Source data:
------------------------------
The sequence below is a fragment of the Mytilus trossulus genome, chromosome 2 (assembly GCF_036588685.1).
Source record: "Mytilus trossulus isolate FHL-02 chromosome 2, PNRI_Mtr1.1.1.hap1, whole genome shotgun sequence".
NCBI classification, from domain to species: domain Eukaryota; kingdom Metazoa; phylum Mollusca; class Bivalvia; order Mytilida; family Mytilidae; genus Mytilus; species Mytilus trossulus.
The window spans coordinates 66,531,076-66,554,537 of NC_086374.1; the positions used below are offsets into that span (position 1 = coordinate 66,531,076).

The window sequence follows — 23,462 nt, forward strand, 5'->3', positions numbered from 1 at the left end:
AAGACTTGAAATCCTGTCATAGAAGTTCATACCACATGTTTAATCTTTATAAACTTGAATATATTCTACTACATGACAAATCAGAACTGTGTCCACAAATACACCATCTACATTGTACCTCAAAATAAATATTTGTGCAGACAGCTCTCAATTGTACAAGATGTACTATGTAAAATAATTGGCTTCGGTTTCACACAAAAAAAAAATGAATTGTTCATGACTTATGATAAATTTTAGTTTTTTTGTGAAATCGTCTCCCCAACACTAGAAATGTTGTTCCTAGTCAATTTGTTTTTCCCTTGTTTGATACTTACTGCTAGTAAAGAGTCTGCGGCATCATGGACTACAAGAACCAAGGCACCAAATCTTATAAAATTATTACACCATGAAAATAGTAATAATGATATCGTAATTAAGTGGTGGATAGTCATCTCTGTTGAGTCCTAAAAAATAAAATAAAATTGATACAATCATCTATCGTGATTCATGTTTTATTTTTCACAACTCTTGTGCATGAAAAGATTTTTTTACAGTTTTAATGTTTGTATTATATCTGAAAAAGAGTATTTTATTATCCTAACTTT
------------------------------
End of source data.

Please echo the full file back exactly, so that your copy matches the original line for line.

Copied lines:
The sequence below is a fragment of the Mytilus trossulus genome, chromosome 2 (assembly GCF_036588685.1).
Source record: "Mytilus trossulus isolate FHL-02 chromosome 2, PNRI_Mtr1.1.1.hap1, whole genome shotgun sequence".
NCBI classification, from domain to species: domain Eukaryota; kingdom Metazoa; phylum Mollusca; class Bivalvia; order Mytilida; family Mytilidae; genus Mytilus; species Mytilus trossulus.
The window spans coordinates 66,531,076-66,554,537 of NC_086374.1; the positions used below are offsets into that span (position 1 = coordinate 66,531,076).

The window sequence follows — 23,462 nt, forward strand, 5'->3', positions numbered from 1 at the left end:
AAGACTTGAAATCCTGTCATAGAAGTTCATACCACATGTTTAATCTTTATAAACTTGAATATATTCTACTACATGACAAATCAGAACTGTGTCCACAAATACACCATCTACATTGTACCTCAAAATAAATATTTGTGCAGACAGCTCTCAATTGTACAAGATGTACTATGTAAAATAATTGGCTTCGGTTTCACACAAAAAAAAAATGAATTGTTCATGACTTATGATAAATTTTAGTTTTTTTGTGAAATCGTCTCCCCAACACTAGAAATGTTGTTCCTAGTCAATTTGTTTTTCCCTTGTTTGATACTTACTGCTAGTAAAGAGTCTGCGGCATCATGGACTACAAGAACCAAGGCACCAAATCTTATAAAATTATTACACCATGAAAATAGTAATAATGATATCGTAATTAAGTGGTGGATAGTCATCTCTGTTGAGTCCTAAAAAATAAAATAAAATTGATACAATCATCTATCGTGATTCATGTTTTATTTTTCACAACTCTTGTGCATGAAAAGATTTTTTTACAGTTTTAATGTTTGTATTATATCTGAAAAAGAGTATTTTATTATCCTAACTTT